John Fingerle, president and co-owner of Fingerle Lumber (which sees its own share of graffiti), says the DDA program attracts a fairly steady stream of customers. Anderson Paint's general manager, John Rudolph, says requests spike during bouts of media attention. The DDA underwrites up to $25 per purchase, while allotments last.
With the 2012 arrests, which reportedly included a twenty-two-year-old male, the town's anti-graffiti posture has proved more than mere exercise. The muscle may not yet be Olympian: some say the graffiti problem is worse, some say it's lessened. But Pollay says the DDA program has an impact, that markings now appear mostly in the outer neighborhoods. A cursory tour seems to support that observation.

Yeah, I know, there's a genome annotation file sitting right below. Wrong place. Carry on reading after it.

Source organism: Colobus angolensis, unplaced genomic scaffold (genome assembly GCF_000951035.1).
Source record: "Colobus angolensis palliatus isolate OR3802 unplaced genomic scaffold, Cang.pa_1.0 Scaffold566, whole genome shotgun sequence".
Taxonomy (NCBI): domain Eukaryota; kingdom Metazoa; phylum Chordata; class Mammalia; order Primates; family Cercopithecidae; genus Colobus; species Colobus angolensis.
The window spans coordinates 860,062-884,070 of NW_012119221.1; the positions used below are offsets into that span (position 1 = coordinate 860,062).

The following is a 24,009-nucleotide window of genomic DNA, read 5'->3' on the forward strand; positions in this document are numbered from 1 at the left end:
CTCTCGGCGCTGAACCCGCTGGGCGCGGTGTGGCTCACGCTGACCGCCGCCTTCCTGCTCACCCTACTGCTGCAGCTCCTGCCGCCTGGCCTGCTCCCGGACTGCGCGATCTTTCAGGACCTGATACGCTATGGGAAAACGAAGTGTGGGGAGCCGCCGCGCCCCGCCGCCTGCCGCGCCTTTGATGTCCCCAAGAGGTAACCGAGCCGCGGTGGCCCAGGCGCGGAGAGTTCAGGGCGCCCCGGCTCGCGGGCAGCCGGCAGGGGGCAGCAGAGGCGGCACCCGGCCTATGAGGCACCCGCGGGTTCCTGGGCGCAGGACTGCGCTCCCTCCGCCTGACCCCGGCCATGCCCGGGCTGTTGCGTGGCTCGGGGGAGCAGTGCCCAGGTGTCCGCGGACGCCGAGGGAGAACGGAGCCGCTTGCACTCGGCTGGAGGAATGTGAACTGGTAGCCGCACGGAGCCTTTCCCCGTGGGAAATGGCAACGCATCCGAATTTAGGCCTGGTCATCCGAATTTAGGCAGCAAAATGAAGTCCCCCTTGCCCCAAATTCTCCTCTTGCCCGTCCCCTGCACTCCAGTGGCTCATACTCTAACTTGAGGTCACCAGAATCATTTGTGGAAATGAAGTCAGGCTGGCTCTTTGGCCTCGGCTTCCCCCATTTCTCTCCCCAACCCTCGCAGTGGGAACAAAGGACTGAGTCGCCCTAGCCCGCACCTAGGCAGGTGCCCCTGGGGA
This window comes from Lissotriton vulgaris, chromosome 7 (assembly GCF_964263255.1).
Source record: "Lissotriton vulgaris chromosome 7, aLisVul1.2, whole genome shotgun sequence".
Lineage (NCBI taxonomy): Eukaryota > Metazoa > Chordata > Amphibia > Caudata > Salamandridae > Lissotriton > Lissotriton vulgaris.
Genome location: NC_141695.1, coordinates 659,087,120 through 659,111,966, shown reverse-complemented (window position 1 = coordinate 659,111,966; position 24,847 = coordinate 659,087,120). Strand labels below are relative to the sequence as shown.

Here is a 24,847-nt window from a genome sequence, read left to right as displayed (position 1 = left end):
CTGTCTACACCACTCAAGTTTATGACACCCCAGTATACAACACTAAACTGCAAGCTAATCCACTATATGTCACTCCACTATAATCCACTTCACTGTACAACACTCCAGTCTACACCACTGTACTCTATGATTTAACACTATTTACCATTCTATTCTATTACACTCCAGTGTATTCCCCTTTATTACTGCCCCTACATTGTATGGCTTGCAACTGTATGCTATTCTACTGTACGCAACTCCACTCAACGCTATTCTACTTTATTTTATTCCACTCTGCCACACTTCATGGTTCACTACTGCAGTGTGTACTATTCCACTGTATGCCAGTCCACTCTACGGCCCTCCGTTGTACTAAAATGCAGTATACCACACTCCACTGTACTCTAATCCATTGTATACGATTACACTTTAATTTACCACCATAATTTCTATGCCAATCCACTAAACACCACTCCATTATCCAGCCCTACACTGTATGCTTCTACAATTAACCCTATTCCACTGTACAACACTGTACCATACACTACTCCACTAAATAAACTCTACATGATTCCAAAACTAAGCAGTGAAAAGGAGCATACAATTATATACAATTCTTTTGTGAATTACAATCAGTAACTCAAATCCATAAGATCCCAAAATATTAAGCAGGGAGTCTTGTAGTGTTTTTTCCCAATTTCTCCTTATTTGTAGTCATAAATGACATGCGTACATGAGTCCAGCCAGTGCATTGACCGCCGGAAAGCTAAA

One thing most people working on the problem agree on is that graffiti begets graffiti. The sooner you eliminate it, the less likely more will appear.